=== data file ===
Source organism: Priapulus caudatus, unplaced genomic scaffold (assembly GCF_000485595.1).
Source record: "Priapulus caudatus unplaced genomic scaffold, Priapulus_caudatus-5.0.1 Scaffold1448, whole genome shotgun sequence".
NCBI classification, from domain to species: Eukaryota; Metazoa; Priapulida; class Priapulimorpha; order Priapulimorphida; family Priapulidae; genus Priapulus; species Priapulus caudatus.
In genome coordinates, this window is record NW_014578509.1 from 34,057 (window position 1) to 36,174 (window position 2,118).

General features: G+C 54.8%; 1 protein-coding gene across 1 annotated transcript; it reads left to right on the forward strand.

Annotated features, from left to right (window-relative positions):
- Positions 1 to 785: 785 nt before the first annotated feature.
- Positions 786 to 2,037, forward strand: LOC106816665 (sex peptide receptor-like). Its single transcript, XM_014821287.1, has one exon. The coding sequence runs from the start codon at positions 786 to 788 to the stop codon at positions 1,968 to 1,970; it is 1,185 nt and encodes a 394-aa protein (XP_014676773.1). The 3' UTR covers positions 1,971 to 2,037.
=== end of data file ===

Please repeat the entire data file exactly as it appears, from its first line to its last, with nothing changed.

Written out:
Source organism: Priapulus caudatus, unplaced genomic scaffold (assembly GCF_000485595.1).
Source record: "Priapulus caudatus unplaced genomic scaffold, Priapulus_caudatus-5.0.1 Scaffold1448, whole genome shotgun sequence".
NCBI classification, from domain to species: Eukaryota; Metazoa; Priapulida; class Priapulimorpha; order Priapulimorphida; family Priapulidae; genus Priapulus; species Priapulus caudatus.
In genome coordinates, this window is record NW_014578509.1 from 34,057 (window position 1) to 36,174 (window position 2,118).

General features: G+C 54.8%; 1 protein-coding gene across 1 annotated transcript; it reads left to right on the forward strand.

Annotated features, from left to right (window-relative positions):
- Positions 1 to 785: 785 nt before the first annotated feature.
- Positions 786 to 2,037, forward strand: LOC106816665 (sex peptide receptor-like). Its single transcript, XM_014821287.1, has one exon. The coding sequence runs from the start codon at positions 786 to 788 to the stop codon at positions 1,968 to 1,970; it is 1,185 nt and encodes a 394-aa protein (XP_014676773.1). The 3' UTR covers positions 1,971 to 2,037.